New report: Equity of access and return in global genomics

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global genomics

The latest report from PPP’s Global Genomics Insight series highlights the need to increase the accessibility of genomics medicine globally.

Public Policy Projects (PPP) has launched its latest Global Insights report: Equity of Access and Return in Global Genomics report. Since 2019 PPP has been actively publishing reports in genomics, some pertaining specifically to UK policy and others with a focus on deriving globally applicable insights.

This report is PPP’s second Global Insights Report collates the insights from the world’s leading genomics experts, the aim of which is to ensure the benefits of genomics for human health are equitably accessible to all.  The programme is sponsored by Amazon Web Services, Genome Canada, Illumina, Perkin Elmer, ThermoFisher Scientific and The Wellcome Sanger Institute – PPP has retained full editorial control throughout. 

For genomics to be accessible to all, it must address the needs of all. As such, the report calls on the genomics community to create more equitable approaches to benefit sharing, recognising the barriers to participation that communities face and acknowledging and accepting them – rather than blaming excluded communities for not participating in genomics.  

The challenges of creating a more equitable approach to access and return in global genomics is not solely an issue of creating a more diverse dataset, nor is it a challenge faced exclusively by low-and-middle-income countries (LMICs). Every jurisdiction in the world has much to do to address these challenges for all of their populations, including their Indigenous and minority communities. 

Equity of Access and Return also highlights that different countries are in vastly different stages of readiness for implementing human genomics programmes. The report emphasises how the WHO has a huge role to play in helping to articulate and support global participation in genomics. Implementing the recommendations of the WHO Science Council Report, Accelerating access to genomics for global health, may aid in achieving this.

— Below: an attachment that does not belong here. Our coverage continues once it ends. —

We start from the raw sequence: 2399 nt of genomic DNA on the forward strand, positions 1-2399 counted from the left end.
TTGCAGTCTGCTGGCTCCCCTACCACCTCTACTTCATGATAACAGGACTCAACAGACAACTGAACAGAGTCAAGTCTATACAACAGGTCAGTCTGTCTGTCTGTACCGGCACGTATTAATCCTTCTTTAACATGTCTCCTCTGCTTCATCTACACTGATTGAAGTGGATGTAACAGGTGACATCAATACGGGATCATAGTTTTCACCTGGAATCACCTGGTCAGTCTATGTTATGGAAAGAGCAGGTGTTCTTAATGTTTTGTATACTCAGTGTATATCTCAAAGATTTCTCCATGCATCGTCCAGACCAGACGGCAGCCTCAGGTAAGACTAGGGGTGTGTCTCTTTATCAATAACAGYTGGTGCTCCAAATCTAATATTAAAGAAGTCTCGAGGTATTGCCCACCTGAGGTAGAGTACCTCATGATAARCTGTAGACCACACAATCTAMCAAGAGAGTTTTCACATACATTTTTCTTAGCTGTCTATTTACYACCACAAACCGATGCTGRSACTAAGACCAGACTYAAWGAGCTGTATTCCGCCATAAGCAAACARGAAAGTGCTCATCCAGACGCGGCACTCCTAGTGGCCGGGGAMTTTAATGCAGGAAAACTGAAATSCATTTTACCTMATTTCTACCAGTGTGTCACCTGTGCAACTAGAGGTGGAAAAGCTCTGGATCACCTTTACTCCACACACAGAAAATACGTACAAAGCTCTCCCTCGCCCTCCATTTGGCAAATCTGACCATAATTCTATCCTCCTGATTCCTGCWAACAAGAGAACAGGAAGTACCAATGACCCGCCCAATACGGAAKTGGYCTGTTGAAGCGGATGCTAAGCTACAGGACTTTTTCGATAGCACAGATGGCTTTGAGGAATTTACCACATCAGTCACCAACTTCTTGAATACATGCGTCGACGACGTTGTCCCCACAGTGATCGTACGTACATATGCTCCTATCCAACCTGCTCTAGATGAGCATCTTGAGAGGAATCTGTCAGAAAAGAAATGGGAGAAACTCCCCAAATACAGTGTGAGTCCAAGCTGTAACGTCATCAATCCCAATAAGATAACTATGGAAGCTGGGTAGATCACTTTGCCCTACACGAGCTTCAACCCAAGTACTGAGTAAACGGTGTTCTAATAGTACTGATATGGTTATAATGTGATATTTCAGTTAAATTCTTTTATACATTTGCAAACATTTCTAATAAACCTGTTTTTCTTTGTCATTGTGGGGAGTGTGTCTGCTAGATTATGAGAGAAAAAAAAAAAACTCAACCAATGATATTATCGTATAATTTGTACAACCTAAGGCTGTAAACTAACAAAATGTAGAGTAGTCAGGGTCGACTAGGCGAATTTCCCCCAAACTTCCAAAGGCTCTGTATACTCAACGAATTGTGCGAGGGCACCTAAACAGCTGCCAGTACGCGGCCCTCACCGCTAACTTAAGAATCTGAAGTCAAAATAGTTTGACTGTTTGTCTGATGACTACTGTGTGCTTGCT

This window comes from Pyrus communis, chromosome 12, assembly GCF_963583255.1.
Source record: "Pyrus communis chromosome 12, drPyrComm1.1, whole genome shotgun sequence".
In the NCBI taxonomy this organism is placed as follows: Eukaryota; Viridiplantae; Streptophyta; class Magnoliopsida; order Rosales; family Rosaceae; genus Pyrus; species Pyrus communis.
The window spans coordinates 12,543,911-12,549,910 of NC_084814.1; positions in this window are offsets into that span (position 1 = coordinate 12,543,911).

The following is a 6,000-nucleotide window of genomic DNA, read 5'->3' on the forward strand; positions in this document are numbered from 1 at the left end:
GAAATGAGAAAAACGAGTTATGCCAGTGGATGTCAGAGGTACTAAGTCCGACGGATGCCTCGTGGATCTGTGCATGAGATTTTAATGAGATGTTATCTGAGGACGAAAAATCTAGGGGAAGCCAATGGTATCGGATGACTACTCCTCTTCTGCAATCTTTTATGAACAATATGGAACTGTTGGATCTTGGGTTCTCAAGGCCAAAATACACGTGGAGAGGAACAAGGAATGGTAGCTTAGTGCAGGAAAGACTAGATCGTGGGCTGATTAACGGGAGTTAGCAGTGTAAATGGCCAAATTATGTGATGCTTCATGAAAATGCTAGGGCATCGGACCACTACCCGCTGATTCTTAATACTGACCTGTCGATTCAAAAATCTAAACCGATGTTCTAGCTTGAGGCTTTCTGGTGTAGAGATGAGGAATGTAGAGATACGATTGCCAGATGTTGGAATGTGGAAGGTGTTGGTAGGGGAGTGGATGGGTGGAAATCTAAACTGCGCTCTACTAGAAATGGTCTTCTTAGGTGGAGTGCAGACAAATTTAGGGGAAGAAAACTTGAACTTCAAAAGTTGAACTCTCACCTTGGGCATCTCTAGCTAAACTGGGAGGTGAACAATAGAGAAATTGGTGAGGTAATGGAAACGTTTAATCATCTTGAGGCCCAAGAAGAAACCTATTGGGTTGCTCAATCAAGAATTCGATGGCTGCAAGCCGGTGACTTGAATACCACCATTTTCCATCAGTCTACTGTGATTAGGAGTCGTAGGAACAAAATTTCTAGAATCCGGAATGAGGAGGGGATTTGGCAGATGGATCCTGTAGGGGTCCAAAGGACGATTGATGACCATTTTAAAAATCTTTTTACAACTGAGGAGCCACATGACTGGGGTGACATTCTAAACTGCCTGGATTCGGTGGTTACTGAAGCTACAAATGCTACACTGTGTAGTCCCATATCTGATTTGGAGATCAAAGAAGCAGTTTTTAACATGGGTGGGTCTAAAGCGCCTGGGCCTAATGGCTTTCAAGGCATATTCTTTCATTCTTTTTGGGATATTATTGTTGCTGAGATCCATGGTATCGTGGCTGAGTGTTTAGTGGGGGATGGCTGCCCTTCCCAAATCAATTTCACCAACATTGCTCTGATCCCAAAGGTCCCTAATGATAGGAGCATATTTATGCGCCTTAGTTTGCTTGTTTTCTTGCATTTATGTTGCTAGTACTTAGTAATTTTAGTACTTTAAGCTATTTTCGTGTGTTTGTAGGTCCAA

Alongside guidance from the WHO, industry has a significant role in spreading the benefits of genomics equitably and globally.  However, the report highlights that the benefits of what industry can offer are not widely known, particularly in the countries which have the greatest need to engage. Different elements of industry will have different considerations and different means of making a contribution but the concept of a Voluntary Code of Conduct merits further consideration. 

Chair of PPP’s Global Genomics Programmes and Senior Advisor in Global Genomics, Kate Orviss, said: “As an independent convener of thought leaders in the genomics ecosystem globally we are able to have conversations and ask questions that any one of our cohort might struggle to do in isolation. We are all about having accessible conversations about key issues and hearing multiple perspectives which can inform everyone’s thinking at a higher level rather than focus on the science or technology or individual operating policies or procedures. Our network also provides a useful place for connections to be made and conversations to take place.” 

Phase three of PPP’s Global Genomics programme commences in March 2023 and PPP’s Global Genomics Conference will take place as a hybrid event, with online webinars on the 7th and 8th of November and an in-person conference on the 9th of November in London.